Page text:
Sunday, April 7, 2013
Mystery with a Twist
THE CORONER'S LUNCH (Dr. Siri Paiboun #1)
$14.00 trade paper, available now
Reviewed by Richard, 3.875* of five
The Publisher Says: Laos, 1975. The Communist Pathet Lao has taken over this former French colony. Dr. Siri Paiboun, a 72-year-old Paris-trained doctor, is appointed national coroner. Although he has no training for the job, there is no one else; the rest of the educated class has fled.
He is expected to come up with the answers the party wants. But crafty and charming Dr. Siri is immune to bureaucratic pressure. At his age, he reasons, what can they do to him? And he knows he cannot fail the dead who come into his care without risk of incurring their boundless displeasure. Eternity could be a long time to have the spirits mad at you.
My Review: In the Vientiane, Laos, of November 1976, green-eyed Dr. Siri Paiboun is the seventy-two-year-old coroner...the only one in the newly liberated by communism country...charged with discovering why Mrs. Nitnoy, powerful leader of the Laos Women's Union and wife of Member of Parliament Kham, suddenly keeled over dead. Her husband insists it was her peasant taste for raw pork. The judge Dr. Siri works for thinks that sounds reasonable, and also unnecessary to investigate.
Dr. Siri knows otherwise. Not because he's that good a coroner, since he's only had the job for ten reluctant months...he knows because Mrs. Nitnoy told him so.
After she was dead.
So begins a fascinating look into the chaotic world of Southeast Asia in the wake of the Vietnam War, told from the out-of-the-Anglophone-ordinary viewpoint of the Southeast Asians left to pick up the pieces. The story follows Dr. Siri as he is manipulated from behind the scenes in someone's quest to hide truths from the doctor, someone who clearly doesn't know...heck, even the good doctor doesn't know!...that Dr. Siri is the latest incarnation of legendary thousand-plus-year-old shaman Yeh Ming, and so has the ability to see spirits and call on ancient energies intrinsic to Laos's beautiful forested mountains.
Dr. Siri is called upon to use his increasing skills as a coroner to look into the deaths of three Vietnamese nationals, in Laos for purposes both secret and unknown to anyone Siri knows; then is sent to the ethnically Hmong south to deal with the sudden and unexpected deaths of Army officers in charge of an economic revitalization program that doesn't seem to be revitalizing so much as devitalizing the men in charge; and while among the Hmong, who worryingly seem to know him better than he knows himself, Siri finally gets to know Yeh Ming, his fellow traveler in this green-eyed body in a country of brown-eyed people.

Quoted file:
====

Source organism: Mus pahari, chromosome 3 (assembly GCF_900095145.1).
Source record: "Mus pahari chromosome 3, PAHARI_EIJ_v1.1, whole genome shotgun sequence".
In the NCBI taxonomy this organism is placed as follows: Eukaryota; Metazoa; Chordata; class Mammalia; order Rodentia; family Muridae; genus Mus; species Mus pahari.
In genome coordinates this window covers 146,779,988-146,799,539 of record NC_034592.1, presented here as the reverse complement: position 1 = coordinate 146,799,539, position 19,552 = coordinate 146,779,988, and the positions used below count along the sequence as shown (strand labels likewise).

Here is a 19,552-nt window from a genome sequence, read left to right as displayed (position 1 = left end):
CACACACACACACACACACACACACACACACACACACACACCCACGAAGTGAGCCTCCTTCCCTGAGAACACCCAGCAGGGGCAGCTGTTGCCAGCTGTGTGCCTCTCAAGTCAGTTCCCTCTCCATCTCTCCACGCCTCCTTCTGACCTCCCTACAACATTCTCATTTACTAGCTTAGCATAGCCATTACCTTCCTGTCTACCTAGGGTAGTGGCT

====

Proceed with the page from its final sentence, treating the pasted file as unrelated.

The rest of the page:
With a combination of mundane detective skills, spirit guidance, and help from a formidable nurse, an eidetic Down's syndrome laborer, an old friend in high places, and a new friend in clandestine ones, Siri ties all the malefactors in knots and delivers them to the proper authorities (whether spiritual or mundane) with ribbons on.
This book is such a welcome addition to my series-mystery-loving world. Dr. Siri is a delight. He's too old, and too weary, and too smart to be scared by petty bureaucratic thuggery. He values his comfort...oh yeah baby, the older we get, the more we do!...but his idea of comfort includes doing the real right thing, not the easy right thing.
Cotterill gives Dr. Siri a deep and rich backstory reaching into Laos's colonial French past, extending into the jungles of Pathet Lao communist resistance, and through to the time of victory and the inevitable Animal Farm-esque disillusion that accompanies regime change. "Throw the crooks out!" the cry goes up, but the unsaid and often unrealized second part of that cry is, "and let our crooks have a turn!" Dr. Siri sees this, knows it, and frankly doesn't care. He's got no children, so no grandchildren, and so no, or a very small, stake in this Brave New World. Except, well, you know, there IS justice in the world, imperfect and piecemeal though it may be, but justice demands a good man's best be given and a heavy price be paid both for administering and evading it.
He might only have one (metaphorical) eye, but Siri is honor bound to use it among the blind he lives with. It's this quality that makes him irresistible, and gives Cotterill's creation a semblance of life that brings him out of the pages of the book and into the imagination of the reader who lives in a world where ideals of fairness and decency and selflessness have degenerated into "don't tread on me" selfishness and mock-"liberty" that curiously resembles "don't tell me what I can do with what's mine" greed. It's these very things that Siri grimaces at.
Just like me.